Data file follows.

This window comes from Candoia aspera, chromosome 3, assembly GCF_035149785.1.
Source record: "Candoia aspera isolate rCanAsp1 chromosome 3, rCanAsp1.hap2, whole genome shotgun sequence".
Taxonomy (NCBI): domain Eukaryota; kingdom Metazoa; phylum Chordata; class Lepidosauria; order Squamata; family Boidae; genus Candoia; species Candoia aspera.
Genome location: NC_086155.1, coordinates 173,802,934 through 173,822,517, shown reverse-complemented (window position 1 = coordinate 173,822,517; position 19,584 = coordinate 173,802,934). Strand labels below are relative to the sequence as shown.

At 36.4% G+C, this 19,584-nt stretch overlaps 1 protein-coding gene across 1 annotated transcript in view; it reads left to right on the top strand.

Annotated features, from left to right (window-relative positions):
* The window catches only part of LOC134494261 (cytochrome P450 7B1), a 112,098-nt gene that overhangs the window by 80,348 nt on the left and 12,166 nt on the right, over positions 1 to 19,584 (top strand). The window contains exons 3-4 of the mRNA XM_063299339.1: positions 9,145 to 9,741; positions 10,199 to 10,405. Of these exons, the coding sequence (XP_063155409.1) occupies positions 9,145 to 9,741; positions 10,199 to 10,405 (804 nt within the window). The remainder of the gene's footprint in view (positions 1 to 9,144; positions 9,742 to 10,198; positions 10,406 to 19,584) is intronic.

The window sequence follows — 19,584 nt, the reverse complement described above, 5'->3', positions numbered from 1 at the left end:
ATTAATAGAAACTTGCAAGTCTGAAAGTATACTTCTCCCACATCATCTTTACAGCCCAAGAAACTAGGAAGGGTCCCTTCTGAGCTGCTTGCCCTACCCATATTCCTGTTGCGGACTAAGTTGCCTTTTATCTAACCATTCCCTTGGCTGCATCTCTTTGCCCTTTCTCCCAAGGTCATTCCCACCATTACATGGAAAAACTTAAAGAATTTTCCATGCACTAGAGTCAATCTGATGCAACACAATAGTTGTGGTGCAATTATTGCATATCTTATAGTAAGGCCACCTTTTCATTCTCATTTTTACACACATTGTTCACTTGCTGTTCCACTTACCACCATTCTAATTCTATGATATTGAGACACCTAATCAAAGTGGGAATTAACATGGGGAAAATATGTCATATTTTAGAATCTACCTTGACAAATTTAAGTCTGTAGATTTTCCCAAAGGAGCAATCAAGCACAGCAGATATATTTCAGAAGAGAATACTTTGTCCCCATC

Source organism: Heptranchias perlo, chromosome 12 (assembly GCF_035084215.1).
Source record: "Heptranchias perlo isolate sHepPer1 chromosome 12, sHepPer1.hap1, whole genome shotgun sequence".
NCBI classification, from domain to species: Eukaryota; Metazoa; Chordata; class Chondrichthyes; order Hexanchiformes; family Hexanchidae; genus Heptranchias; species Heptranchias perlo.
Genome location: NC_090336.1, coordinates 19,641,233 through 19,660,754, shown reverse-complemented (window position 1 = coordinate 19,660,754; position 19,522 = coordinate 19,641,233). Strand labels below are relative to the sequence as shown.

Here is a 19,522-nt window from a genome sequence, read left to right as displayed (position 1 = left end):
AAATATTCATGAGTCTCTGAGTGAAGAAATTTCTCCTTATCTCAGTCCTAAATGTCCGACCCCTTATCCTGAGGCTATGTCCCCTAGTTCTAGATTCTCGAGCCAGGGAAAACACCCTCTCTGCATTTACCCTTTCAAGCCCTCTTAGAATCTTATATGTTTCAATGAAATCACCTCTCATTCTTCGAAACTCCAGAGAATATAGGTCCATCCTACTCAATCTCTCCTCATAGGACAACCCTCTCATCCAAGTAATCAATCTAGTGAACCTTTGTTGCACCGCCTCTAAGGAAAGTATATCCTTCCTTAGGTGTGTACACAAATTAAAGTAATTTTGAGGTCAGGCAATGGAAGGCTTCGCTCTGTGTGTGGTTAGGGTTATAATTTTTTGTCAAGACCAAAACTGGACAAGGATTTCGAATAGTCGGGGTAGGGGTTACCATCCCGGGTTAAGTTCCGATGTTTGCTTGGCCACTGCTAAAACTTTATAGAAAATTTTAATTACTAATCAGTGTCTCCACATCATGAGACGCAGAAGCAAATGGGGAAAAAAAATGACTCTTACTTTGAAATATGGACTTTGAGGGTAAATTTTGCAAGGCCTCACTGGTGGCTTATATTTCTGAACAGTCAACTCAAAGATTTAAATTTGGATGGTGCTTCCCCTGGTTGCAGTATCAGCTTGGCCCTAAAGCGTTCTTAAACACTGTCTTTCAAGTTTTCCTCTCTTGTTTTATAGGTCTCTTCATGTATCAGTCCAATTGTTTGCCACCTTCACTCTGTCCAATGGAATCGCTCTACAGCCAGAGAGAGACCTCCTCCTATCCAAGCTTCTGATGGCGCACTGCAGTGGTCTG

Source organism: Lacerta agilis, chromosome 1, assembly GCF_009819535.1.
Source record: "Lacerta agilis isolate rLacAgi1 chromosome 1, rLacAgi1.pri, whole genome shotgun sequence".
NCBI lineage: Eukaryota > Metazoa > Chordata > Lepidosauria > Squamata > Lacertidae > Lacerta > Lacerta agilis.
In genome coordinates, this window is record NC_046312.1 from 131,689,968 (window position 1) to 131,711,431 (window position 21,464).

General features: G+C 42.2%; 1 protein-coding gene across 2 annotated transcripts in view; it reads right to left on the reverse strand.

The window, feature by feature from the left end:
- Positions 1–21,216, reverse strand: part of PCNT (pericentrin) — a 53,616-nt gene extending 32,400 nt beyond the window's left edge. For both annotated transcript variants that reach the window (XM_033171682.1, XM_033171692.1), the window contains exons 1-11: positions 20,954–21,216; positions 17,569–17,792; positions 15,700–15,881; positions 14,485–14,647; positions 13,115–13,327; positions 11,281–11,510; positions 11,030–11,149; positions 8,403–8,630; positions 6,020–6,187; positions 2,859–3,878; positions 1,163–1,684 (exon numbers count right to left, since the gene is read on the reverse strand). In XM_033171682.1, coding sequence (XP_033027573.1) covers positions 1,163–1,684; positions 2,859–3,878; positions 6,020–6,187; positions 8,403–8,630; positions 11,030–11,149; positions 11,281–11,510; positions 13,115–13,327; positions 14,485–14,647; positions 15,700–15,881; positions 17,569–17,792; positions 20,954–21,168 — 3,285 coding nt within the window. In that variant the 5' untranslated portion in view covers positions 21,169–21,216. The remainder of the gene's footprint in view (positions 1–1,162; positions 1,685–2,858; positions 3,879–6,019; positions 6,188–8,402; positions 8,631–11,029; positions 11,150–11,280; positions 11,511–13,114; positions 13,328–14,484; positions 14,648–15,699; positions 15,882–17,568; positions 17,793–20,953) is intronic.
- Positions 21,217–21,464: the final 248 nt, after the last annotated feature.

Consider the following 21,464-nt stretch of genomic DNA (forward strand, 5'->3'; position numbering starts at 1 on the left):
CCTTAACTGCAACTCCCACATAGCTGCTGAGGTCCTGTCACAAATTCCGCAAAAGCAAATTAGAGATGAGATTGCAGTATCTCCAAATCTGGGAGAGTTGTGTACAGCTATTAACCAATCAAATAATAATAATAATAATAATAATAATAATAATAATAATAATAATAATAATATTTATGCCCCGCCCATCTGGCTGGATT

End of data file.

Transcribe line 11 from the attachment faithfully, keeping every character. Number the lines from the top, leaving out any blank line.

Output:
Source record: "Heptranchias perlo isolate sHepPer1 chromosome 12, sHepPer1.hap1, whole genome shotgun sequence".